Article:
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Touched by Iman al-Obeidi, an ‘icon of modern Libyan history’

Libyan-American women showing solidarity with Iman al-Obeidi in Lafayette Park in front of the White House in Washington, DC on March 30. On March 26, Ms al-Obeidi went to the hotel in Tripoli where the foreign media were staying and claimed she had been arrested, beaten and repeatedly raped by armed men of the Gaddafi regime. Photo: Chip Somodevilla/Getty Images/AFP

Libyan-American women showing solidarity with Iman al-Obeidi in Lafayette Park in front of the White House in Washington, DC on March 30. On March 26, Ms al-Obeidi went to the hotel in Tripoli where the foreign media were staying and claimed she had been arrested, beaten and repeatedly raped by armed men of the Gaddafi regime. Photo: Chip Somodevilla/Getty Images/AFP

Like the rest of the world, Ibrahim Dermish, 67, had witnessed on television the dramatic scene of a Libyan woman who entered a Tripoli hotel and, in the presence of foreign journalists, accused pro-Gaddafi soldiers of raping her.

It was in March when 29-year-old Iman al-Obeidi courageously walked into the Rixu Hotel where foreign journalists were camped and, before being whisked away by security agents, in full view of TV cameras claimed she had been arrested and gang raped by soldiers.

For Mr Dermish that moment left a mark on his life like many other experiences he has had to endure. A Libyan, he has been on the run for 42 years, travelling from one country to another to get away from the oppression of Muammar Gaddafi’s regime.

But, on Sunday, the woman in the TV story took on a different meaning for Mr Dermish when he met Ms al-Obeidi on a United Nations humanitarian flight from Benghazi to Malta. She was being accompanied by UN refugee officials, her father and Najah, an activist from a Libyan humanitarian organisation based in the US.

Ms al-Obeidi had fled Libya and was awaiting resettlement as a refugee in Qatar when she was deported last week and sent back to Benghazi. After leaving Libya for a second time on Sunday, Ms al-Obeidi made an overnight stay in Malta and then travelled on to Romania where she is now in a UN refugee processing centre. From there, she will eventually move on to a final destination.

AFP reported the UN High Commissioner for Refugees saying she was at the emergency transit centre in Timisoara, alongside another 100 evacuees from different locations.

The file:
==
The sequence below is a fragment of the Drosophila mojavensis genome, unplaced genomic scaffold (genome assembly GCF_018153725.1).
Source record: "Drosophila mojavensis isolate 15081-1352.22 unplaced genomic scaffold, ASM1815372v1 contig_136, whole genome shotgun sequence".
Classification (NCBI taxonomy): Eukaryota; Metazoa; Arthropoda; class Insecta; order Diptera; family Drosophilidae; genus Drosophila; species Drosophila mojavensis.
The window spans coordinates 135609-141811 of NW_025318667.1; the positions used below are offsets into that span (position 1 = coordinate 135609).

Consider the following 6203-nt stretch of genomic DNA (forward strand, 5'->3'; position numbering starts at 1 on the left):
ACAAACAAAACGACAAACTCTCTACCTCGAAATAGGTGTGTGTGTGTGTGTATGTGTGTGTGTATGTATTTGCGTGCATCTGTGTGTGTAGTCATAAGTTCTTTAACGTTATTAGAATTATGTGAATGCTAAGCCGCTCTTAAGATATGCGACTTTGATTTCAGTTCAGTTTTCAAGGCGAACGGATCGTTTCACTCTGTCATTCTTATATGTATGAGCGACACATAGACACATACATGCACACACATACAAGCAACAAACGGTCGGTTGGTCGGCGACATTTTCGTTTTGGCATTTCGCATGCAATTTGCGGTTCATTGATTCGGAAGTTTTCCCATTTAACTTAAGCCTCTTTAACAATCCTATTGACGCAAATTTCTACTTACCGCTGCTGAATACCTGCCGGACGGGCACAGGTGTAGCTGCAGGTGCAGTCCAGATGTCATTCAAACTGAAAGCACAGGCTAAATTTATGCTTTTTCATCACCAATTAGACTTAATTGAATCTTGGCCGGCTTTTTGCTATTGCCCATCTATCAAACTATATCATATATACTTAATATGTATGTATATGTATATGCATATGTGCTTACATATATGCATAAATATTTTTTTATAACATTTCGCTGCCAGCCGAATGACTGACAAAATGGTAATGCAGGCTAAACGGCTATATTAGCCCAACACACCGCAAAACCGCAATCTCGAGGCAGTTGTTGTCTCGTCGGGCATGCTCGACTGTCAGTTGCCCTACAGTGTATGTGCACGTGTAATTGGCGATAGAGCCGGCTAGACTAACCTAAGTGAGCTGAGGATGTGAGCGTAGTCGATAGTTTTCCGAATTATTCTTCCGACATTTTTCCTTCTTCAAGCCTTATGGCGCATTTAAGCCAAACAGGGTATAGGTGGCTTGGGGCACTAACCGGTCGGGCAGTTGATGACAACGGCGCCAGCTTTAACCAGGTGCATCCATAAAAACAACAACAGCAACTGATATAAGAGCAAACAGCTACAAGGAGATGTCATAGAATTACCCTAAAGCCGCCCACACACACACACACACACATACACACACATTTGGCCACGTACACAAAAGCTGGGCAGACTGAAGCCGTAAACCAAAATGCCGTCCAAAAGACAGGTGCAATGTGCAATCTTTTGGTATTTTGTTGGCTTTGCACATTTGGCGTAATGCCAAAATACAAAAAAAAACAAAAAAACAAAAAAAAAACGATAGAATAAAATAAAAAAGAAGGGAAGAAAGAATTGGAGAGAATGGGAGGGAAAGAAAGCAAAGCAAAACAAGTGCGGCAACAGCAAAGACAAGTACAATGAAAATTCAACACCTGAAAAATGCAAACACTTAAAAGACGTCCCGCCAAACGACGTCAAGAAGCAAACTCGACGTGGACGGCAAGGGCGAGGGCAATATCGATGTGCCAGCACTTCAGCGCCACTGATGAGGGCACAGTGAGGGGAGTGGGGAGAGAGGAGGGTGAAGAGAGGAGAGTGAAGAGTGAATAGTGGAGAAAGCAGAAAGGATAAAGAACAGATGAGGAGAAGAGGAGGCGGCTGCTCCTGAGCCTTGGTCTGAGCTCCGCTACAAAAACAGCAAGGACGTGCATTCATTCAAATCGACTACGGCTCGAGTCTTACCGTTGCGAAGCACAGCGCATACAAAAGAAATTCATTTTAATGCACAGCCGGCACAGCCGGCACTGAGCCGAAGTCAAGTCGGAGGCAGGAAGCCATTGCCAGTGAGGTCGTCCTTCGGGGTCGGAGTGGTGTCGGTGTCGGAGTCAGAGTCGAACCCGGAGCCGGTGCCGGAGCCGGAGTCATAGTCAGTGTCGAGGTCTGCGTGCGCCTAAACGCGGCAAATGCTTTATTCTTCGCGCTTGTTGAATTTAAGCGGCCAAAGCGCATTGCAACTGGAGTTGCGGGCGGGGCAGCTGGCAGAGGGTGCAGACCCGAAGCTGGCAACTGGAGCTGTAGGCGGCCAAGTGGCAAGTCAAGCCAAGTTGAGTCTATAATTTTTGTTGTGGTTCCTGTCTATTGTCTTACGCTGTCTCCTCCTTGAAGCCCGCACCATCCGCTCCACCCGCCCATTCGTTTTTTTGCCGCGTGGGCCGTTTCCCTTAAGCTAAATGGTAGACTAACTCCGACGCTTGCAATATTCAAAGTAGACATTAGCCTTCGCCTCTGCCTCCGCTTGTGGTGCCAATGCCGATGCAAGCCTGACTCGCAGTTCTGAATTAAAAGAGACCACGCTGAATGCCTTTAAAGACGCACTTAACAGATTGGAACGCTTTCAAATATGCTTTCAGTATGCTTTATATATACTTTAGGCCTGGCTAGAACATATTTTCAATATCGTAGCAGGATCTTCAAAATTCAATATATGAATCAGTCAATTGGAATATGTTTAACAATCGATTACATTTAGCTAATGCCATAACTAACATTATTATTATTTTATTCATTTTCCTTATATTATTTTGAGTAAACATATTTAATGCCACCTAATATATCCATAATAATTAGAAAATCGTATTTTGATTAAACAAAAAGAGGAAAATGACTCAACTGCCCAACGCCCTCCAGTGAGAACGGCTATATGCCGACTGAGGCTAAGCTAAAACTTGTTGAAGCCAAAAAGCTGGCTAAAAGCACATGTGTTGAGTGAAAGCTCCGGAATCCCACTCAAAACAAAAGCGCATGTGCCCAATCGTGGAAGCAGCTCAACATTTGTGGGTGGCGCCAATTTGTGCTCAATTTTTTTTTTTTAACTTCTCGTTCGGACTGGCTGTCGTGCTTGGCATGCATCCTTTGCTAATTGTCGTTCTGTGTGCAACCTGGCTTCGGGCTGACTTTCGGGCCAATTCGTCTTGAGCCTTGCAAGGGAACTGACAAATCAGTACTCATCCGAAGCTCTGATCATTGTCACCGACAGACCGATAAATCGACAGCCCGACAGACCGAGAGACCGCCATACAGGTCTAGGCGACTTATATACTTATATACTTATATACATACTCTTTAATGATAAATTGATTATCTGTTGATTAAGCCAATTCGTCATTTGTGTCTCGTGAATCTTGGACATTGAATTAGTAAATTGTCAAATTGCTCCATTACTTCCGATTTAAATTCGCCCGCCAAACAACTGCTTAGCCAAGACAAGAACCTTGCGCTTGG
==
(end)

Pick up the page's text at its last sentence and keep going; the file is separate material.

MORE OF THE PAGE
Local media, quoting staff at the refugee centre, said she still carried traces of violence and was admitted to hospital briefly for examination.

Ms al-Obeidi has repeatedly said that she wants to settle in the US, where Secretary of State Hillary Clinton has taken great interest in her case.

“The passenger in front of me was real. She is an icon of modern Libyan history. She is not only a Joan of Arc for fellow Libyan women but also a symbol of courage for Libyan men,” Mr Dermish said, recalling the thoughts that raced through his head when realising who the woman in front of him was.

He wanted to talk to Ms al-Obeidi but was fearful of reopening the wounds of her ordeal.

“I paused for a moment and then I thought, how stupid of me to think in this way. This young woman not only suffered rape but the chauvinist Arab male mentality also wanted her to forget her tragedy because every time she spoke to the international media about it she made them feel impotent.”

Mr Dermish eventually plucked up courage and spoke to Ms al-Obeidi in Arabic, telling her how proud he was of her actions. She asked him to speak in English, which caught him by surprise.

“I thought to myself this young woman is afraid of her own people. Her eyes were sad but they also rewarded me with the most beautiful smile. It is a snapshot I will never forget,” he says.

When the humanitarian flight landed in Malta and the passengers were waiting on the tarmac, the loud bangs of the fireworks from the Għaxaq feast greeted their arrival.

Mr Dermish recalls Ms al-Obeidi’s frightened look when the fireworks broke the silence of the night, in what was possibly a reminder of the loud noises from exploding missiles, mortars and gunfire she had left behind in Libya.

“There we were, three Libyans, on the run and united in our search for freedom. Ms al-Obeidi comes from Tobruk, Najah from Gharian and I come from Misurata. There is no tribalism in Libya,” he says. Mr Dermish will soon return to Benghazi as he has been doing since the struggle for liberation started earlier this year. Before leaving Ms al-Obeidi, he asked her to pray for him and hoped that this would be her last run unlike his, which has not yet ended after 42 years.

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